United States of America et al v. Infilaw Corporation et al

Filing 62

ORDER denying 60 Motion to stay discovery. Signed by Magistrate Judge Thomas B. Smith on 2/14/2018. (Smith, Thomas)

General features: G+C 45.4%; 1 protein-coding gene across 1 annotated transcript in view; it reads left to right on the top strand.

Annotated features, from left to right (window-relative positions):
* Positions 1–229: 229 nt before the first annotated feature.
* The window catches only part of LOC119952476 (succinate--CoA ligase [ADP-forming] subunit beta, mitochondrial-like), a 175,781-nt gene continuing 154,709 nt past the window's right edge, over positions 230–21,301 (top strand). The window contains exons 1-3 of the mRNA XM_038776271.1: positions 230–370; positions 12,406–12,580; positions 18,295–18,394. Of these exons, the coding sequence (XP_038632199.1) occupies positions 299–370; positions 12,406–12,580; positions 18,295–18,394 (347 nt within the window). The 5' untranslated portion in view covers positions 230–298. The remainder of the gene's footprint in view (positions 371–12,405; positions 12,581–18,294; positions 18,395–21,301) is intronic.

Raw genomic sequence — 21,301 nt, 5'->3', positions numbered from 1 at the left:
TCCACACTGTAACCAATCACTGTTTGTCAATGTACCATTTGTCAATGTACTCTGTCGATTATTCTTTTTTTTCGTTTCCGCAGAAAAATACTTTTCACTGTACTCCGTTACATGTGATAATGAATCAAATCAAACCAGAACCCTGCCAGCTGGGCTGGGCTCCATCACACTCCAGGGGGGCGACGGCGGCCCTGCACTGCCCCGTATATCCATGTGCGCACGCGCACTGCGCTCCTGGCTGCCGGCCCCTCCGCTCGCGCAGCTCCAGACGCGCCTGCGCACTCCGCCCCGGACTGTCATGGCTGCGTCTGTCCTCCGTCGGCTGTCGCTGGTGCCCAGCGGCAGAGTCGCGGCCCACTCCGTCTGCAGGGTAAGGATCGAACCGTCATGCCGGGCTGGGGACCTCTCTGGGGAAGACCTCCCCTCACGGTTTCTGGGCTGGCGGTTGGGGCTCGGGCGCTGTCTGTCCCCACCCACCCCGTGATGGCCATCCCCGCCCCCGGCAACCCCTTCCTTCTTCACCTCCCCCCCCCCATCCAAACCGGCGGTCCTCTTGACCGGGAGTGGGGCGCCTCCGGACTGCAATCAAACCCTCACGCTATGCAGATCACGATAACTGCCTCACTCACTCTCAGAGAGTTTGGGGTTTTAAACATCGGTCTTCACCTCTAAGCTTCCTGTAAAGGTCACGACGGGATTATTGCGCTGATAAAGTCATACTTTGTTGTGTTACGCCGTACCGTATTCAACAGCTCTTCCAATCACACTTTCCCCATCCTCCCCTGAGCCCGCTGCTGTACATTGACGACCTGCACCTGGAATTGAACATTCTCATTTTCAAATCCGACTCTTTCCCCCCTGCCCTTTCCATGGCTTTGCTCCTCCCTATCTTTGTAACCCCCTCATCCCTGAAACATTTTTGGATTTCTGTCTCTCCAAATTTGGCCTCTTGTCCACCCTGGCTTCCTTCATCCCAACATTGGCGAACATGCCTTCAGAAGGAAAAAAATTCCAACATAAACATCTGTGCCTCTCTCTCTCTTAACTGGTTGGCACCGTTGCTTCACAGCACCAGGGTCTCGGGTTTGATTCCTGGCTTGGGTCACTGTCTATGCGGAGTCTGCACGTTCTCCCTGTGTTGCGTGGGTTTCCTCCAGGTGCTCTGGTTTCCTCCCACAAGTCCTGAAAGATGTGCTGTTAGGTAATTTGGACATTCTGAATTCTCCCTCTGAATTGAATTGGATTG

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UNITED STATES DISTRICT COURT MIDDLE DISTRICT OF FLORIDA ORLANDO DIVISION UNITED STATES OF AMERICA and BARBARA BERNIER, Plaintiffs, v. Case No: 6:16-cv-970-Orl-37TBS INFILAW CORPORATION and CHARLOTTE SCHOOL OF LAW, LLC, Defendants. ORDER This case comes before the Court without a hearing 1 on Defendants Infilaw Corporation and Charlotte School of Law, LLC’s Motion to Stay Discovery (Doc. 60). Plaintiff Barbara Bernier opposes the motion (Doc. 61). Plaintiff’s amended complaint alleges that Defendant Charlotte School of Law (“CSL”) is controlled by Defendant Infilaw Corporation (“Infilaw”), and that the Defendants entered into the legal education business to make a profit (Doc. 48, ¶¶ 24-25, 35, 38). Once CSL was fully accredited by the American Bar Association (“ABA”), it was eligible to participate in the United States Department of Education’s (“DOE”) student loan programs under Title IV of the Higher Education Act, 20 U.S.C. § 1070 et seq. (Id., ¶ 16). CSL entered into a program participation agreement (“PPA”) with the DOE in exchange for federal financial aid under Title IV (Id.). Plaintiff, a former professor at CSL, alleges that after entering into the PPA, CSL intentionally and recklessly admitted academically underqualified students, and retained students who should have been dismissed for lack 1 Defendants’ Request for Oral Argument (Doc. 60 at 15), is DENIED. of satisfactory progress (Id., ¶¶ 2, 17). She asserts that CSL failed to maintain accreditation standards set by the ABA; engaged in practices that violated Title IV’s ban on incentive compensation; awarded gift aid to students; and deliberately failed to deduct the amount of the gift aid from the financial aid CSL received from the DOE (Id., ¶¶ 5, 19, 20, 23, 35-38). Plaintiff alleges that the Dean of CSL manipulated its grading structure so that students appeared to be making satisfactory academic progress and could submit financial aid claims to the government for payment; and that CSL deleted students’ grades so that they could “start over” and borrow more federal student aid money from the government (Id., ¶¶ 23, 25). Plaintiff also contends that CSL manipulated its students’ bar exam passage rates and employment statistics (Id., ¶ 28). She claims that when CSL received student aid from the DOE, Infilaw used the money for its own purposes, and then returned it just-in-time for mandatory distributions to students (Id., ¶ 14). Based on these allegations, Plaintiff sues Defendants for violations of the False Claims Act (“FCA”), 31 U.S.C. § 3279, et seq. (Id.). 2 The FCA authorizes private persons to file civil actions against, and recover damages on behalf of the United States, from any person who knowingly presents, or causes to be presented to the government, a false or fraudulent claim for payment or approval; or knowingly makes, uses, or causes to be made or used, a false record or statement to get a false or fraudulent claim paid or approved by the government. 31 U.S.C. § 3729(a)(1), (2). “To establish a cause of action under the False Claims Act, a relator must prove three elements: (1) a false or fraudulent claim; (2) which was presented, or caused to be presented, by the defendant to the United States for payment 2 The government advises that while its investigation continues, it is not intervening at this time (Doc. 14 at 1). -2- or approval; (3) with the knowledge that the claim was false.” United States v. R & F Properties of Lake Cty., Inc., 433 F.3d 1349, 1355 (11th Cir. 2005), cert. denied, 549 U.S. 1027 (2006). Because the FCA is a fraud statute, claims must be plead with the particularity required by FED. R. CIV. P. 9(b). U.S. ex rel. Clausen v. Lab. Corp. of Am., Inc., 290 F.3d 1301, 1308-09 (11th Cir. 2002). “Rule 9 is satisfied if the complaint sets forth (1) precisely what statements were made in what documents or oral representations or what omissions were made, and (2) the time and place of each such statement and the person responsible for making (or, in the case of omissions, not making) same, and (3) the content of such statements and the manner in which they misled the plaintiff, and (4) what the defendants obtained as a consequence of the fraud.” Id., at 1310 (quoting Ziemba v. Cascade Int’l, Inc., 256 F.3d 1194, 1202 (11th Cir. 2001) (quotations and citations omitted). Defendants have moved to dismiss Plaintiff’s amended complaint on the grounds that Plaintiff lacks any personal knowledge of Defendants’ alleged fraudulent conduct; her claims were previously disclosed so that she is not an original source; and she has failed to plead scienter, falsity, presentment, or proper parties to a conspiracy (Doc. 53). While the parties await a ruling on the motion to dismiss, Plaintiff propounded 68 requests for production to Defendants and served notice of her intent to subpoena a total of 168 categories of documents and things from the ABA, BARBRI, Inc., Dennis W. Archer, Esq., and Sterling Partners, (Doc. 60-2; Doc. 60-3; Doc. 60-4; Doc. 60-5; Doc.60-6). Defendants now ask the Court to stay all discovery until it finds that Plaintiff has stated a cause of action against them (Doc. 60). District courts have inherent power to control their dockets and manage their -3- cases, including by staying discovery. Perez v. Miami-Dade Cty., 297 F.3d 1255, 1263 (11th Cir. 2002); The Andersons, Inc. v. Enviro Granulation, LLC, Case No. 8:13-cv-3004T-33MAP, 2014 WL 4059886 at *2 (M.D. Fla. Aug. 14, 2014). The Eleventh Circuit has “emphasized the responsibility of trial courts to manage pretrial discovery properly in order to avoid a massive waste of judicial and private resources and a loss of society's confidence in the courts' ability to administer justice.” Perez, 297 F.3d at 1263 (internal quotation marks omitted). “Granting a discovery stay until an impending motion to dismiss is resolved is a proper exercise of that responsibility.” Rivas v. The Bank of New York Melon, 676 F. App’x 926, 932 (11th Cir. 2017). The party seeking the stay has the burden of showing good cause and reasonableness. Holsapple v. Strong Indus., Case No. 2:12cv-355-UA-SPC, 2012 U.S. Dist. LEXIS 128009, at *2 (M.D. Fla. Sept. 10, 2012); S.D. v. St. Johns Cnty. Sch. Dist., Case No. 3:09-cv-250-J-20TEM, 2009 U.S. Dist. LEXIS 97835, at * 4-5 (M.D. Fla. Oct. 1, 2009) (citing to Feldman v. Flood, 176 F.R.D. 651, 652 (M.D. Fla. 1997)); McCabe v. Foley, 233 F.R.D. 683, 687 (M.D. Fla. 2006). In deciding whether to grant a stay the district court, [M]ust balance the harm produced by a delay in discovery against the possibility that the motion will be granted and entirely eliminate the need for such discovery. This involves weighing the likely costs and burdens of proceeding with discovery. It may be helpful to take a preliminary peek at the merits of the allegedly dispositive motion to see if on its face there appears to be an immediate and clear possibility that it will be granted. Simpson v. Specialty Retail Concepts, Inc., 121 F.R.D. 261, 263 (M.D.N.C. Aug. 15, 1988); see also Koock v. Sugar & Felsenthal, LLP, No. 8:09-cv-609-T-17EAJ, 2009 WL 2579307, at *2 (M.D. Fla. Aug. 19, 2009) (“In deciding whether to stay discovery pending resolution of a motion to dismiss ... the court must take a ‘preliminary peek’ at the merits -4- of the dispositive motion to see if it ‘appears to be clearly meritorious and truly case dispositive.’”) (citing McCabe, 233 F.R.D. at 685). Parties seeking stays of discovery pending a ruling on a motion to dismiss invariably cite Chudasama v. Mazda Corp., 123 F.3d 1353 (11th Cir. 1997), where the court said: Facial challenges to the legal sufficiency of a claim or defense, such as a motion to dismiss based on failure to state a claim for relief, should, however, be resolved before discovery begins. Such a dispute always presents a purely legal question; there are no issues of fact because the allegations contained in the pleading are presumed to be true. Therefore, neither the parties nor the court have any need for discovery before the court rules on the motion. Id., at 1367 (internal footnote and citation omitted). Chudasama stands for the “proposition that courts should not delay ruling on a likely meritorious motion to dismiss while undue discovery costs mount.” Koock, LLP, 2009 WL 2579307, at *2 (citing In re Winn Dixie Stores, Inc., No. 3:04-cv-194-J-33MCR, 2007 WL 1877887, *1 (M.D. Fla. June 28, 2007)). “Since the Eleventh Circuit handed down Chudasama, it has been analyzed on numerous occasions, and courts have consistently rejected any per se requirement to stay discovery pending resolution of a dispositive motion.” Bocciolone v. Solowsky, No. 08-20200-CIV, 2008 WL 2906719, at *1 (S.D. Fla. July 24, 2008); Reilly v. Amy's Kitchen, Inc., No. 13-21525-CIV, 2013 WL 3929709, at *1 (S.D. Fla. July 31, 2013) ([T]there is no general rule that discovery be stayed while a pending motion to dismiss is resolved."); Simpson v. Specialty Retail Concepts, Inc., 121 F.R.D. 261, 263 (M.D.N.C. 1988) (Motions to stay discovery are disfavored because they tend to delay resolution of cases.). The judges of this federal court have advised litigants that “the pendency of a motion to dismiss or a motion for -5- summary judgment will not justify a unilateral motion to stay discovery pending resolution of the dispositive motion.” Middle District Discovery (2015) at 5. 3 “Such motions for stay are rarely granted.” Id. But, Defendants argue, a stay of discovery is particularly warranted here because Plaintiff is suing under the FCA and, [I]f Plaintiff gets a ticket to the discovery process without identifying a single claim ... the next stage of the litigation is clear. The Plaintiff will request production of every ... claim submitted by the Defendant during the time period corresponding to Plaintiff’s claims. At that point, the Defendant may decide to settle the case to avoid the enormous cost of such discovery and the possible disruption of its ongoing business. On the other hand, the Defendant may choose to resist the discovery. In that case, the Court will be presented with the dilemma of allowing an unlimited fishing expedition or no discovery at all because of the difficulty in fashioning logical and principled limits on what has to be produced. The particularity requirement of Rule 9(b), if enforced, will not only protect defendants against strike suits, but will result in claims with discernable boundaries and manageable discovery limits. U.S. ex rel. Atkins v. McInteer, 470 F.3d 1350, 1359-60 (11th Cir. 2006) (quoting U.S. ex rel. Clausen v. Lab. Corp. of Am., Inc., 198 F.R.D. 560, 564 (N.D. Ga. 2000), aff’d 290 F.3d 1301 (11th Cir. 2002)); U.S. ex rel. Mastej v. Health Mgmt. Assocs., Inc., 869 F. Supp. 2d 1336, 1350 (M.D. Fla. 2012) (“Rule 9(b)’s very purpose is to protect from discovery defendants facing inadequately pled fraud claims”); U.S. ex rel. Bumbury v. Med-Care Diabetic & Med. Supplies, Inc., Case No. 10-81634-CIVRYSKAMP/HOPKINS, 2014 WL 12284078, at *1 (S.D. Fla. June 17, 2014) (“An FCA defendant faces exceptional harm where a relator is permitted to litigate without adequately establishing in the pleadings that the relator has personal knowledge of The Court has adopted certain rules, practices, and procedures that are embodied in the Local Rules and the district’s discovery handbook. 3 -6- specific, non-publicly disclosed false claims that are alleged to have defrauded the Government”). “Requiring relators to plead FCA claims with particularity is especially important in light of the quasi-criminal nature of FCA violations (i.e., a violator is liable for treble damages) Rule 9(b) ensures that the relator’s strong financial incentive to bring an FCA claim—the possibility of recovering between fifteen and thirty percent of a treble damages award—does not precipitate the filing of frivolous suits.” U.S. ex rel. Atkins, 470 F.3d at 1360. The Court agrees that the fact that this is an FCA case is a factor that weighs in favor of the granting of a stay of discovery. It also recognizes a natural hesitancy on the part of district courts to completely dispose of cases on motions to dismiss where there is a reasonable possibility of the existence of a viable claim. The Court has reviewed Plaintiff’s amended complaint, the motion to dismiss, the response to the motion, and Defendants’ reply. It finds that Plaintiff has already identified, without the benefit of discovery, specific claims against Defendants (Docs. 48, 53, 56, 59). Whether Plaintiff has personal knowledge of her claims; whether those claims have been publicly disclosed in the news media; and whether the amended complaint is based upon publicly disclosed claims, are issues on which the parties disagree. After considering the parties’ arguments, the Court is not persuaded that at this early stage in the litigation there is an “immediate and clear possibility that” the motion to dismiss will be granted, or that if it is granted, that Plaintiff will not be given leave to further amend her pleading. Simpson, 121 F.R.D. at 263. These factors weigh against the entry of a stay. A stay of discovery can be problematic because it may needlessly lengthen the litigation. It may also create case management problems if the Court is unwilling to grant an enlargement of time. These factors weigh against the entry of a stay. -7- Defendants argue that the magnitude of Plaintiff’s discovery suggests she is on a fishing expedition to discover information to fill the “gaps” in her amended complaint (Doc. 60 at 8-9). The Court agrees that Plaintiff’s discovery is far reaching. Still, Plaintiff has provided details which the Court believes are sufficient to enable it to decide the issues of relevancy and proportionality should discovery motions be filed. Costs are inherent in discovery. It is a process whereby the lawyer for one party gives a work assignment to his opponent, and the opponent’s client has to pay to have the work done. Such a system invites abuse. But, there are rules to constrain the parties, and the Court has already found that Plaintiff has pled enough facts to permit effective discovery motion practice. After considering these factors, the Court finds that Defendants have not met their burden to show that a stay is warranted and therefore, their motion is DENIED. DONE and ORDERED in Orlando, Florida on February 14, 2018. Copies furnished to Counsel of Record -8-